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The Gordon E. Mercer Law of Organizational Renaissance

The Gordon E. Mercer Law of Organizational Renaissance: “When 25 percent of the people in organizations use 25 percent ‘more’ of their talents on the organization’s core mission, an organizational renaissance begins. An organizational renaissance involves the rebirth and renewal of an organization through talent and creativity in a culture that rewards and develops talent."


Franklin, NC -- (ReleaseWire) -- 10/26/2010 -- Have you ever noticed that the happiest among us are those who use their talents and natural gifts? Why are some organizations more effective than others and how can we encourage an organizational renaissance of talent and creativity, leading to a renewal of an organization?

Organizations decline because they are not effective in identifying employee and member talents and fully utilizing them. Often, since talent involves things uniquely easy for us, we assume it is something everyone possesses. According to personal growth expert Jerry Lopper, talents are the tasks we love doing. While doing them, we are enthusiastic and totally involved. Hobbies fall in this category, as do the talents people bring to their chosen work. If 25 percent of the employees and members in organizations use 25 percent “more” of their talents on the organization’s core mission, an organizational renaissance begins and the renaissance spreads throughout the organization.

Have you ever met someone without a skill, gift or talent? We would deem such a circumstance absolutely impossible, but as individuals, we don’t always make use of our talents. The American Management Association estimates that 75 percent of the American workforce are “disengaged.” These are workers who find their work meaningless and unfulfilling. We find this figure telling and alarming. It is difficult for one to be disengaged while using his talents. The United States has a talent crisis.

Talents are as unique as snowflakes. There are hundreds, if not many thousands, of unique skills and gifts, including: leadership skills, the ability to interpret or follow directions, musical gifts, spiritual gifts, organizational skills, interpersonal skills, inspirational skills, spatial skills, writing skills, mechanical skills, sales and business skills, science skills, craft skills, math skills, artistic talents, creative abilities, money- management skills, agriculture, cooking, teaching, manufacturing, inventing, analyzing, bookkeeping, parenting, coaching, and athletic skills. The list is long and extensive.

In order to apply the Law of Organizational and Business Renaissance, organizations need to spend more time identifying talents. It could begin as simply as having everyone in the organization or unit list her top five talents and ways in which she can apply them to increase mission effectiveness. Then, follow up and help create an environment in which talents and organizational mission are linked and rewarded. Often, barriers to talent utilization must be identified and removed. “Bottlenecks” that block talent in organizations are everywhere, and leaders need to identify and remove them.

Our skills and gifts create a better world. Why do we as individuals not always use them? We may fear criticism. Possibly, our job does not permit us to use our true gifts, and this is why organizational leaders must commit themselves to an organizational renaissance of talent. In today’s economy, we may be unable to find work at all, but as more organizational renaissances occur, jobs will be created once again.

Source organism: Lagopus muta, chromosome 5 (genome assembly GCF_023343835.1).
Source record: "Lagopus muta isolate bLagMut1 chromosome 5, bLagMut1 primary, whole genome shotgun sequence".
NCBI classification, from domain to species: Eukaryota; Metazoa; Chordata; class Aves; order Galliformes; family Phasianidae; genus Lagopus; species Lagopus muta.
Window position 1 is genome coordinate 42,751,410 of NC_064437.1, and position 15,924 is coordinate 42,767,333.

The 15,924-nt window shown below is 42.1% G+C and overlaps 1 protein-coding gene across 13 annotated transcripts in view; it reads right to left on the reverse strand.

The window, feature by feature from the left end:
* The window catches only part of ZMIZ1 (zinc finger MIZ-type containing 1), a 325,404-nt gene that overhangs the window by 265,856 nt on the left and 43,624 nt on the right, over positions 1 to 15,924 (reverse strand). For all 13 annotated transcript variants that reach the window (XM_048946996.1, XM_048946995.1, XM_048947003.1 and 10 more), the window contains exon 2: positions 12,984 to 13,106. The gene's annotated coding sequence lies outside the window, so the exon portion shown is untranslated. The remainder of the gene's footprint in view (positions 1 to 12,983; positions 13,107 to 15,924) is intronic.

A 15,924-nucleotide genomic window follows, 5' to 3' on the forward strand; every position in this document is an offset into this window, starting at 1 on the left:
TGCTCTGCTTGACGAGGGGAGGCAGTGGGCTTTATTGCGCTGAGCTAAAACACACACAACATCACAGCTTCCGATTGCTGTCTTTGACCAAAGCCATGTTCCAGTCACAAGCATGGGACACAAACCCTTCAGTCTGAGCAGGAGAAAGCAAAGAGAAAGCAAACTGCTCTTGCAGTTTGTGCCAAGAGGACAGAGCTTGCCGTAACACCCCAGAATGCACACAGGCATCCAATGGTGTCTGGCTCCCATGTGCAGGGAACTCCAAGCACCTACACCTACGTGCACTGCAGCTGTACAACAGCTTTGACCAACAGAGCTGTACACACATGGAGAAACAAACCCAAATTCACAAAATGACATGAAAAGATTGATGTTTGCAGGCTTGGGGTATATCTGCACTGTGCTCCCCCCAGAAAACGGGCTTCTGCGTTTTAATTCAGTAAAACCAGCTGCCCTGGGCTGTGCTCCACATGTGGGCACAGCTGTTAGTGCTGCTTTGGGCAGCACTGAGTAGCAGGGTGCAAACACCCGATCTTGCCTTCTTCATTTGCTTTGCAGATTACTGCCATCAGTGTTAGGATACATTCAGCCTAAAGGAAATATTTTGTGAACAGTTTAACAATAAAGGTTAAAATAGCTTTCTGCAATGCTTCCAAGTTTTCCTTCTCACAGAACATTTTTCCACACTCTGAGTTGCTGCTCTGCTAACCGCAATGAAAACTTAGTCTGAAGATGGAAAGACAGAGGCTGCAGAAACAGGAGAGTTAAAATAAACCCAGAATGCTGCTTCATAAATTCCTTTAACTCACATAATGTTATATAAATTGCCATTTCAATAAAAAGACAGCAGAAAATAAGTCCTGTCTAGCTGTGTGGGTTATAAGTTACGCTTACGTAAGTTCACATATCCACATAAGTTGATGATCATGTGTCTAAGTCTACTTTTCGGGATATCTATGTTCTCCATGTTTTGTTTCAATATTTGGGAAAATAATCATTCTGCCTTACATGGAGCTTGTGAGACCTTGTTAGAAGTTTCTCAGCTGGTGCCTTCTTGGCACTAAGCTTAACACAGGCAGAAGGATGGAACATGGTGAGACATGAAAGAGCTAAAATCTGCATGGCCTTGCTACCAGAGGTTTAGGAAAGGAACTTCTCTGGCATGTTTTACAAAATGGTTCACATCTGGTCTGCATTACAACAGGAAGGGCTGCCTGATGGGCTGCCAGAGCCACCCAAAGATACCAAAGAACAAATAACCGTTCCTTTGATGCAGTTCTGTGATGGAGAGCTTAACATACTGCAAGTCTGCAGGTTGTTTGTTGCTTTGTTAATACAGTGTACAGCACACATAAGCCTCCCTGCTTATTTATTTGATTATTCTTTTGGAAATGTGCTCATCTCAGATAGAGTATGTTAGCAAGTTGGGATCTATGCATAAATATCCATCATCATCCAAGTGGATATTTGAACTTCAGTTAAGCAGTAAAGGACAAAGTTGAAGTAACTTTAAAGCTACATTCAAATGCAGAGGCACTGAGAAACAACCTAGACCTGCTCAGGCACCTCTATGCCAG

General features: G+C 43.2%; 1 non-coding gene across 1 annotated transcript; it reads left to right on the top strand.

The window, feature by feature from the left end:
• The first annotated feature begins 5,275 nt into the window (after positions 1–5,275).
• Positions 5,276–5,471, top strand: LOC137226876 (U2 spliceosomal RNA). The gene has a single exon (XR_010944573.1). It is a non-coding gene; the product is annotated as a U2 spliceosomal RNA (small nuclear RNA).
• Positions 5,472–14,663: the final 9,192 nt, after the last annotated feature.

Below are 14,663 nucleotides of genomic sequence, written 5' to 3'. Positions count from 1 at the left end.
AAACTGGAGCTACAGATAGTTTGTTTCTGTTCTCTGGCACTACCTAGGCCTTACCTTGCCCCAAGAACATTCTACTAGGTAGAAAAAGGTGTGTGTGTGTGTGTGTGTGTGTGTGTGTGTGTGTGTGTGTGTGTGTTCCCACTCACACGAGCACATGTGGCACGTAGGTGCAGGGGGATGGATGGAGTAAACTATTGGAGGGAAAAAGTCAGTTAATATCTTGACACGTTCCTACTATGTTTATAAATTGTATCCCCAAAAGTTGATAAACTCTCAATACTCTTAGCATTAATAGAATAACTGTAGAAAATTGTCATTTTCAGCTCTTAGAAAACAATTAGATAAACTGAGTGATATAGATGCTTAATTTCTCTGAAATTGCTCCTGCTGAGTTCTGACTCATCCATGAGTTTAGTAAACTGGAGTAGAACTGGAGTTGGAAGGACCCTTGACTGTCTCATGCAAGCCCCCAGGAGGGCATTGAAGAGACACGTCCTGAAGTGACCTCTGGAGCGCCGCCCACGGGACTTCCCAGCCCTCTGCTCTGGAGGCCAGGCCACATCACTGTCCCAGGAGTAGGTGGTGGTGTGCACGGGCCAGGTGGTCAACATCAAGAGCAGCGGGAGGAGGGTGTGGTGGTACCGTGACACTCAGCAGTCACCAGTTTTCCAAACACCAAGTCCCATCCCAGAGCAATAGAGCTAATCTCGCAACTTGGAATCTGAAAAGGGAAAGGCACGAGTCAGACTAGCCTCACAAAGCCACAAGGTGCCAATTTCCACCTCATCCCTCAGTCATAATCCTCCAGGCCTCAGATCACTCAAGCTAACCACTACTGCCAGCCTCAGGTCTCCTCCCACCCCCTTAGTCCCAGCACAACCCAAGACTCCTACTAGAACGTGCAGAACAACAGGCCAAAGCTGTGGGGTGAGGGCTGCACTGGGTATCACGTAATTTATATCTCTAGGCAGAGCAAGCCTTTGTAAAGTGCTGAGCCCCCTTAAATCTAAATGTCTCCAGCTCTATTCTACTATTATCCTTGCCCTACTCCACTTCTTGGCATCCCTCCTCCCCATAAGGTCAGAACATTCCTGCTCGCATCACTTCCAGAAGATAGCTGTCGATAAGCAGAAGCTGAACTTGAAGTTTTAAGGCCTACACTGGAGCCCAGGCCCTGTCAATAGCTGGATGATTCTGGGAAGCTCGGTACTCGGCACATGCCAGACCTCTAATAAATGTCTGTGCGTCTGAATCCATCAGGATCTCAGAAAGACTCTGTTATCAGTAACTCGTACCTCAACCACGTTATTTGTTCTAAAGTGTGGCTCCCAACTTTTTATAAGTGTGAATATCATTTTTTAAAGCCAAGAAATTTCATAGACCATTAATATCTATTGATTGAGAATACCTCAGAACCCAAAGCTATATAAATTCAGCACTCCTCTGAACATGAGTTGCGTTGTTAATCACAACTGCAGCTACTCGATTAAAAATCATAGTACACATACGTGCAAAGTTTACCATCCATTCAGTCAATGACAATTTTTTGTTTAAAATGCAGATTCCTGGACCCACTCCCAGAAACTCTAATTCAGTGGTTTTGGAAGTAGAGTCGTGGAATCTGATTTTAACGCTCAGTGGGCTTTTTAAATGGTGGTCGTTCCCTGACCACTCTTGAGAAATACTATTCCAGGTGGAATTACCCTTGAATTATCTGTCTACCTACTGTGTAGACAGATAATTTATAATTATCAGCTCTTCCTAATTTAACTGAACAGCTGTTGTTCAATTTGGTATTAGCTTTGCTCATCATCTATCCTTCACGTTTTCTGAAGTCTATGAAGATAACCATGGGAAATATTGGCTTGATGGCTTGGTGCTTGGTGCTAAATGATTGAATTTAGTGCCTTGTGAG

Unfortunately, most organizations do not encourage talent; neither do they have programs to identify and develop talent. Often, the use of talent is punished in organizations. Using our talents and gifts has been the beacon of light of America, a place where immigrants came in search of freedom to use their talents. Encouraging and developing talent within an organization is a powerful concept.

Is it courage that provides the great divide between organizational leaders that identify talent and help develop talent and those who don’t? We need courage to start an organizational renaissance. Despite the risks, we are happiest when we use talents, forgetting to watch the clock and generally going about the business of our mission. We are doubly rewarded because we are doing what we want to do and enriching society.

Talent is not about disengagement; talent builds. We must reclaim our nation of opportunity. Can we afford to continue to be a disengaged nation? Possibly an old Quaker saying often attributed to Stephen Grellet says it best, “Let me not defer nor neglect it for I shall not pass this way again.” Your opportunity to create an organizational renaissance is now. You will never walk this same path again.

This column is dedicated to Western Carolina University Faculty (past and present) and Chancellor John Bardo, who is stepping down as Chancellor and returning to the faculty after leading a renaissance of talent at Western Carolina University for the past 15 years.

Gordon Mercer is international president of the Pi Gamma Mu International Honor Society and a professor of political science at Western Carolina University (WCU). He holds a Ph.D. degree in organizational development, founded the Public Policy Institute at WCU in 1999, and has held the position of associate dean of research and graduate Studies at the university. Marcia Mercer is a writer and published columnist with the Franklin Press. Go to http://9955.hostednr.com to get to our Notes on Quotes Press Room. Views expressed in this column are the views of the authors and do not reflect the views of other organizations.